A Department of Veterans Affairs initiative targeting staph infections in hospitalized patients has produced positive results, according to data released by the VA.
Among VA patients in ICUs between 2007 and 2012, healthcare-associated MRSA infection rates dropped 72% — from 1.64 to 0.46 per 1,000 patient days. Infection rates dropped 66% — from 0.47 to 0.16 per 1,000 patient days — for patients treated in non-ICU hospital units.
“These results are striking,” Carolyn Clancy, MD, VA’s interim under secretary for health, said in a news release. “Healthcare-associated infections are a major challenge throughout the healthcare industry, but we have found in VA that consistently applying some simple preventive strategies can make a very big difference, and that difference is being recognized.”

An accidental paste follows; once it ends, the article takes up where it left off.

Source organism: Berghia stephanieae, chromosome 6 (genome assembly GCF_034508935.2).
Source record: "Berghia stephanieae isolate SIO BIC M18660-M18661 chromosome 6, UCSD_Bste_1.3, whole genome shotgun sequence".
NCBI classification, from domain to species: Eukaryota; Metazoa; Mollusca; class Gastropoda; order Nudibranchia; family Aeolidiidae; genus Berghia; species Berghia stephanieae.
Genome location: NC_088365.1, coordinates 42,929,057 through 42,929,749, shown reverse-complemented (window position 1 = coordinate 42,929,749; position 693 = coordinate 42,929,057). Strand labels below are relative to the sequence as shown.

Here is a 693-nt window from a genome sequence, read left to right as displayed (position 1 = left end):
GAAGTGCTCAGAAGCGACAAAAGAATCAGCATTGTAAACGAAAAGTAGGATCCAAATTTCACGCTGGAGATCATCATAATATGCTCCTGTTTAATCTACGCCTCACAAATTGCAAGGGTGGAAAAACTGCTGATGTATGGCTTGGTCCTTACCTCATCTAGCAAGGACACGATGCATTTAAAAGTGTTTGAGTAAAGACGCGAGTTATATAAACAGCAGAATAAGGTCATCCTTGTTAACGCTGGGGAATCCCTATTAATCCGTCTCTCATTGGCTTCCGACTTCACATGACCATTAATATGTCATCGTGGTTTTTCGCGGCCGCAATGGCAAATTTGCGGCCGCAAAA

VA’s prevention practices consist of patient screening programs for MRSA, contact precautions for hospitalized patients found to have MRSA, and hand hygiene reminders with hand sanitizer stations placed in common areas, patient wards and specialty clinics throughout medical centers, according to the release. Practices are reinforced via computerized reminders, training, measurement and continual feedback.
MRSA infections are a serious global healthcare issue and are difficult to treat because the bacterium is resistant to many antibiotics. In a Centers for Disease Control and Prevention 2012 MRSA surveillance report from its Active Bacterial Core surveillance, the CDC cites 75,309 cases of invasive MRSA infections and 9,670 deaths due to invasive MRSA in 2012, according to the release.
“The VA healthcare system is able to implement and assess these prevention strategies,” Martin Evans, MD, director of VA’s MRSA control program, said in the release. “What we’ve learned translates into better healthcare for the veterans we serve.”